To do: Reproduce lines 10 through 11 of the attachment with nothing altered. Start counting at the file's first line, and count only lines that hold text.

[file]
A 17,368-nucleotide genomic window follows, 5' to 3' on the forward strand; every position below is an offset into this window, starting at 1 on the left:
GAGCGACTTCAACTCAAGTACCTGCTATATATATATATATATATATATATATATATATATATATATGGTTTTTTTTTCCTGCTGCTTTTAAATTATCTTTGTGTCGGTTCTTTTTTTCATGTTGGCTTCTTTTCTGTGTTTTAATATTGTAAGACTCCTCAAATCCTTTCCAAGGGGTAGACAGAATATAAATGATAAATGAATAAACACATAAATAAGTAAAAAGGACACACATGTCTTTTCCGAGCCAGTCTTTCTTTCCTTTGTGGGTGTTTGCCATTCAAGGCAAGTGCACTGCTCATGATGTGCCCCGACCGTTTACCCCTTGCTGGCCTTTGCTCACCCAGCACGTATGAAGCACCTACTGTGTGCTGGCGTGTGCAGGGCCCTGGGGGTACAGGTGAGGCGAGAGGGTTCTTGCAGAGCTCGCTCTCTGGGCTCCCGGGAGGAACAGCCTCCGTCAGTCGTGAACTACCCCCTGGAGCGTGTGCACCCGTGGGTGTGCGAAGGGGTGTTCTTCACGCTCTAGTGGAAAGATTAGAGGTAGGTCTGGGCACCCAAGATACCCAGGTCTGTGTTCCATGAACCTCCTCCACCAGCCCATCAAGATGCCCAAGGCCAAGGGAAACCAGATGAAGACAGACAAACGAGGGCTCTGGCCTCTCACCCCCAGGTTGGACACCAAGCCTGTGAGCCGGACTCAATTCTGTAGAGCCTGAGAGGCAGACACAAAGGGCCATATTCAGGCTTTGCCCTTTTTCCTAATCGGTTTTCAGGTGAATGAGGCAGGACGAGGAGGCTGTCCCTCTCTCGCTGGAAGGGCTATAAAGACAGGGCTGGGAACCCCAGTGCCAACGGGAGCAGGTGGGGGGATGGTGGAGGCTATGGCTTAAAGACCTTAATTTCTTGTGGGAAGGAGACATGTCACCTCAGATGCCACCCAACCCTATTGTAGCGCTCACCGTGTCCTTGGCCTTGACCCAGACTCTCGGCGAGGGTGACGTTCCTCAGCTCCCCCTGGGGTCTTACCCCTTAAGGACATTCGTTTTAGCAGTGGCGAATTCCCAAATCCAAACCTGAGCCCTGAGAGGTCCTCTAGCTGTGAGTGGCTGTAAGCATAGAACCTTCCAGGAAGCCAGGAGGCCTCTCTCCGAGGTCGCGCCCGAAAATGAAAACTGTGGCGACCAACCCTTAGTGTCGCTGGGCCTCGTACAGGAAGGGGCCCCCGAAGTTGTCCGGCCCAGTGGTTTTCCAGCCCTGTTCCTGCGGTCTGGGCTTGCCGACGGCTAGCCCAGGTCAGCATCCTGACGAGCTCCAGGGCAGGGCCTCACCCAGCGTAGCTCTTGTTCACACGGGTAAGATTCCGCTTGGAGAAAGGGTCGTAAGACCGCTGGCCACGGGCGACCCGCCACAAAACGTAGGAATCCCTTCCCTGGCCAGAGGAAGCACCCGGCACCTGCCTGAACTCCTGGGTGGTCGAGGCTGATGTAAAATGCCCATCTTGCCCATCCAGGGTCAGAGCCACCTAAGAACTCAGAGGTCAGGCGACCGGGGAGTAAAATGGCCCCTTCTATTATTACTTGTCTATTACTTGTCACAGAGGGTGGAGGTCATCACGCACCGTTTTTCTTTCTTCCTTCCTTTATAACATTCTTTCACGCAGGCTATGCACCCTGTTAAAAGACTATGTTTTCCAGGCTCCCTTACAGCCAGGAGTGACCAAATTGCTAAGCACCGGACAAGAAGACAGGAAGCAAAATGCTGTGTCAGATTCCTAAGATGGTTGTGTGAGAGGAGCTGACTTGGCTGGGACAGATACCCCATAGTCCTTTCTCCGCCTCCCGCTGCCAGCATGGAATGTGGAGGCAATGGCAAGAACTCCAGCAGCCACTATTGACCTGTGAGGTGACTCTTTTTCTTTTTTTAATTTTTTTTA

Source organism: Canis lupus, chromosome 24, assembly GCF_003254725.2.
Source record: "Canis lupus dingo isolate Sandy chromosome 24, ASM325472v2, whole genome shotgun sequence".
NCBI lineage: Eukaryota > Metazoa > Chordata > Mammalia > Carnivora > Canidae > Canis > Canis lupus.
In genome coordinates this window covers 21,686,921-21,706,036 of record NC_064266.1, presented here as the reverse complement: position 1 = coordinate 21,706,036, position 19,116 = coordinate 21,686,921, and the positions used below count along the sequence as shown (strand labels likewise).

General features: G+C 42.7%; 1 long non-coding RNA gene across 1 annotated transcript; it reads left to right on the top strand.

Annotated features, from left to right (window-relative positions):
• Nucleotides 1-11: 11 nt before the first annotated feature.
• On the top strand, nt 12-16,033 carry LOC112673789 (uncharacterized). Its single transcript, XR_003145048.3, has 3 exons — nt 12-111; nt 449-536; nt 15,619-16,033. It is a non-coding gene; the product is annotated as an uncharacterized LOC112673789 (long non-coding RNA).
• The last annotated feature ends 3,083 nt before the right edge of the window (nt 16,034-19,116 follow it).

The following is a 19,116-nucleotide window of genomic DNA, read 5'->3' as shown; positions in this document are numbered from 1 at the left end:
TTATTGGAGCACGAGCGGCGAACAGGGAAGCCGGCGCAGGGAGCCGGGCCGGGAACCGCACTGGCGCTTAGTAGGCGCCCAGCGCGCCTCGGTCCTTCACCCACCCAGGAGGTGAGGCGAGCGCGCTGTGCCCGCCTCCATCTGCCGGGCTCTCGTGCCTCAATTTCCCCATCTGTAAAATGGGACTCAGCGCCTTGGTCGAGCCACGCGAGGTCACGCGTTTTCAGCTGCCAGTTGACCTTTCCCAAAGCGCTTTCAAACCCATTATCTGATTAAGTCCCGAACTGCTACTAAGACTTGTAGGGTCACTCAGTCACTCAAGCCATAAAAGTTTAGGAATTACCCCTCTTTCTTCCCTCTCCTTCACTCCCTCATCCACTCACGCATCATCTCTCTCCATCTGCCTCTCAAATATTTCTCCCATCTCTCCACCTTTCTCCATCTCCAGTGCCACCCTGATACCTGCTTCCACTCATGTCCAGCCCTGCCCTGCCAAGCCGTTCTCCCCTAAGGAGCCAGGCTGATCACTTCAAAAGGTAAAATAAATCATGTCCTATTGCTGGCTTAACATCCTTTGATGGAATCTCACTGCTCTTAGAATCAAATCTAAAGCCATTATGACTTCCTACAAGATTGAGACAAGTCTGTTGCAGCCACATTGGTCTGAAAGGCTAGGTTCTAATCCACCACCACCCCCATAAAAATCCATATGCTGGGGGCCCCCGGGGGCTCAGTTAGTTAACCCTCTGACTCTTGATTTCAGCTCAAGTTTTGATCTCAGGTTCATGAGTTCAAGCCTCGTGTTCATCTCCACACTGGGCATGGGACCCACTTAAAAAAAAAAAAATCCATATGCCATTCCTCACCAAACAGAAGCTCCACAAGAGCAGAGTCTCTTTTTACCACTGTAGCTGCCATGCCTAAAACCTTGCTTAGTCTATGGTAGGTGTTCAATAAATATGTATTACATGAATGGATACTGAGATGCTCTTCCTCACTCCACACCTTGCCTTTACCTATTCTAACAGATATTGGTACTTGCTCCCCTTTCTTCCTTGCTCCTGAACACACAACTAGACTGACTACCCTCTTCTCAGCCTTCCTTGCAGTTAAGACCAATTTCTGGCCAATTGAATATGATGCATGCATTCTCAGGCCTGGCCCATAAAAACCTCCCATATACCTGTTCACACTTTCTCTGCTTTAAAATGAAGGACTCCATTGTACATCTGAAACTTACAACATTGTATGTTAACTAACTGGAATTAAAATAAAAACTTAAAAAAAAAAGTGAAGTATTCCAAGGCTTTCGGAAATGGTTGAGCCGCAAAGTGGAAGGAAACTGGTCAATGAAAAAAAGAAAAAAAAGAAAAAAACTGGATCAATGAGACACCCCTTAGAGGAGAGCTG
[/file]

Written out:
• On the top strand, nt 12-16,033 carry LOC112673789 (uncharacterized). Its single transcript, XR_003145048.3, has 3 exons — nt 12-111; nt 449-536; nt 15,619-16,033. It is a non-coding gene; the product is annotated as an uncharacterized LOC112673789 (long non-coding RNA).
• The last annotated feature ends 3,083 nt before the right edge of the window (nt 16,034-19,116 follow it).